NASA’s InSight Probe on Mars to End Operations

As dust accumulates on the solar panels, the probe, which is already operating with only a tenth of the energy every day, will soon find its battery dead.

After nearly four years of probing the bowels of Mars, the InSight probe will end its operations this summer after dust has accumulated on its solar panels. But the data collected will be used by scientists around the world to improve our understanding of planet formation for many years, NASA said Tuesday.

Specifically equipped with an ultra-sensitive seismometer, InSight has recorded more than 1,300 “marsquakes,” including a magnitude 5 only two weeks ago, the largest ever.

no more battery

A nice reward right before you clap: Around the month of July, the seismometer will be turned off. The energy level of the probe would then be checked approximately once a day, and some still pictures could be taken. Then the mission will be stopped completely by the end of 2022.

Reason: Over the past few months, the accumulation of Martian dust on two solar panels, each about 2.2 meters in width. The speed of the dust accumulation was more or less in line with what the NASA teams had previously estimated.

great progress

InSight, one of four robots currently on the Red Planet, along with the American rovers Perseverance and Curiosity and the Chinese Xurong, arrived at Mars in November 2018. Its French-made seismometer has made great strides since then.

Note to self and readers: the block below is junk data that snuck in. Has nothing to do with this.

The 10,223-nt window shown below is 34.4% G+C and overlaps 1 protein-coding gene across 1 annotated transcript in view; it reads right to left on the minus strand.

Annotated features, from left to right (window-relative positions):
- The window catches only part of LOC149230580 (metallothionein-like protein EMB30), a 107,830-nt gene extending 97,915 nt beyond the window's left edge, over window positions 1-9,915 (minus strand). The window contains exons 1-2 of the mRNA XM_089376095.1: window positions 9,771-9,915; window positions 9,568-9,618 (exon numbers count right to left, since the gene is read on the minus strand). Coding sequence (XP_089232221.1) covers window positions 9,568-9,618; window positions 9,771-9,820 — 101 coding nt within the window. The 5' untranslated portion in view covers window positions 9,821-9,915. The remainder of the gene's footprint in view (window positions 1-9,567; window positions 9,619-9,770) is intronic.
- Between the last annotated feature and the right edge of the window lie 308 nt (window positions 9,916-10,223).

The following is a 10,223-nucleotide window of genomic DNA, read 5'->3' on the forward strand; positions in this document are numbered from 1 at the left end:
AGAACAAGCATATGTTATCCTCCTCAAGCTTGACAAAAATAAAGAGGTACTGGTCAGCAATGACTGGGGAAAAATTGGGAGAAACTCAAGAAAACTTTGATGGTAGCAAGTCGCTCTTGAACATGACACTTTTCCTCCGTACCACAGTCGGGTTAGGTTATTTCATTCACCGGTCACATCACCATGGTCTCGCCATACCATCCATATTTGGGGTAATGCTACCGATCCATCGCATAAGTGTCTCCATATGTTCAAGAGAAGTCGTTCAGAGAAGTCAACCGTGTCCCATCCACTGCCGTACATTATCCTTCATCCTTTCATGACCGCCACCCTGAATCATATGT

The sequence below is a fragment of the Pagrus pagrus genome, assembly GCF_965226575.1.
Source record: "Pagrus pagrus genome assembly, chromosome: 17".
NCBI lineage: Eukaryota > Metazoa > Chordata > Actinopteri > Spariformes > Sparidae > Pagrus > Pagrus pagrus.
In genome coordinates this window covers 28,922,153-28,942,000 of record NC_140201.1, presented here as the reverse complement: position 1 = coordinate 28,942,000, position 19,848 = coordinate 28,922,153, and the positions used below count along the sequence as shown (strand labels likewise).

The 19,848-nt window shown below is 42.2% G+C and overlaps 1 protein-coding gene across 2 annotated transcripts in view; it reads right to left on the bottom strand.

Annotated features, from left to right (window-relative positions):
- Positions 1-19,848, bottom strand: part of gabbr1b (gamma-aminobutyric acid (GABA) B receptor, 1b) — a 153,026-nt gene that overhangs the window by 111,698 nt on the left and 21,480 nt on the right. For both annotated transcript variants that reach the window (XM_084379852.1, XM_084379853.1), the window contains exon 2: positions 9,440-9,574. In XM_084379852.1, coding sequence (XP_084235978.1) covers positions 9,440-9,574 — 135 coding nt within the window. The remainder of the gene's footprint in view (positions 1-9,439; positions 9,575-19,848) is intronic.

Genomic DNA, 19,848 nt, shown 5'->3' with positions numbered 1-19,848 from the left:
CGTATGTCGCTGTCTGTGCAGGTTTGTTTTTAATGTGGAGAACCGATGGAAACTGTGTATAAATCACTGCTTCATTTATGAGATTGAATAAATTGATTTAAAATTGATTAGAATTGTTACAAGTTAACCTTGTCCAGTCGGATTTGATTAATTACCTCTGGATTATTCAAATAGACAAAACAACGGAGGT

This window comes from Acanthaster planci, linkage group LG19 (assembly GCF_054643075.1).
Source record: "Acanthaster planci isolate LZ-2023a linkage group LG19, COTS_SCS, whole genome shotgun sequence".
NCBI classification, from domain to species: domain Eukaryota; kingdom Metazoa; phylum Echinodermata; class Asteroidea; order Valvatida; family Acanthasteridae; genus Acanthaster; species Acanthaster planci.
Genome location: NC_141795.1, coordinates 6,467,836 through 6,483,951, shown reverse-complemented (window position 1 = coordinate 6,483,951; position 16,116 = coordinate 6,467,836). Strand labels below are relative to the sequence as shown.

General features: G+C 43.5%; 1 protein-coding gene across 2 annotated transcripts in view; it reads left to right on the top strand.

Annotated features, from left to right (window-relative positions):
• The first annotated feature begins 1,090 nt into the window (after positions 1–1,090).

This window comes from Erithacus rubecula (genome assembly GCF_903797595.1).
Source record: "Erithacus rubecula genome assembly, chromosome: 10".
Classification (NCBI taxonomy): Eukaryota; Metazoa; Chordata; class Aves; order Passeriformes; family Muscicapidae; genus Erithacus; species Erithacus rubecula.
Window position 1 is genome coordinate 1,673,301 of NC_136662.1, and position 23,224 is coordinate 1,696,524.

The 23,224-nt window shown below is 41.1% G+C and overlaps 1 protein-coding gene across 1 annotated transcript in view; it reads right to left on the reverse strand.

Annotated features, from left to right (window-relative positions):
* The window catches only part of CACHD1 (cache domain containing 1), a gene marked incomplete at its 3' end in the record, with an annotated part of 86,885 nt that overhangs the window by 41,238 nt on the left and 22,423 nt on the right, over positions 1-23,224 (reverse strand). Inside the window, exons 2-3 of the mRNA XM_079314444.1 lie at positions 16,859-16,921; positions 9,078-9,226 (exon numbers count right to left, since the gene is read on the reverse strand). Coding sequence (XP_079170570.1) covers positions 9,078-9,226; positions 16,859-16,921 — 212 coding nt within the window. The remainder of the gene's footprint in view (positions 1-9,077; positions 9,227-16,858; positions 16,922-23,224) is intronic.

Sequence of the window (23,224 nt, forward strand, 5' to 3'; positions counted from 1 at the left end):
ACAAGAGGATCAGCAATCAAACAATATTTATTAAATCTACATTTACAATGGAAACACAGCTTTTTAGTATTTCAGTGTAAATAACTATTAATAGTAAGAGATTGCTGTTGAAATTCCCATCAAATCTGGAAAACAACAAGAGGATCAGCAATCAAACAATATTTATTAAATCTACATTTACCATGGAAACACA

Bruce Bannert, who has been working on this mission for more than ten years, explained that the interior of Mars was “a big question mark” until now. Thanks to InSight, “for the first time in history, we have been able to map the interior of Mars.” Seismic waves, which vary according to the material through which they pass, paint a picture of the planet’s bowels.

See also  Samsung Galaxy S21 Ultra reportedly has 6 cameras

For example, scientists were able to confirm that the core of Mars is indeed liquid, and to determine the thickness of the Martian crust, less dense than previously hypothesized and possibly composed of three layers. .

Given the success of the seismometer, NASA plans to use the technology elsewhere in the future, with planetary science director Lori Glaze saying: “We really want to establish a full network on the Moon to understand whether Happening. .”

You May Also Like

About the Author: Tad Fisher

Prone to fits of apathy. Music specialist. Extreme food enthusiast. Amateur problem solver.

Leave a Reply

Your email address will not be published.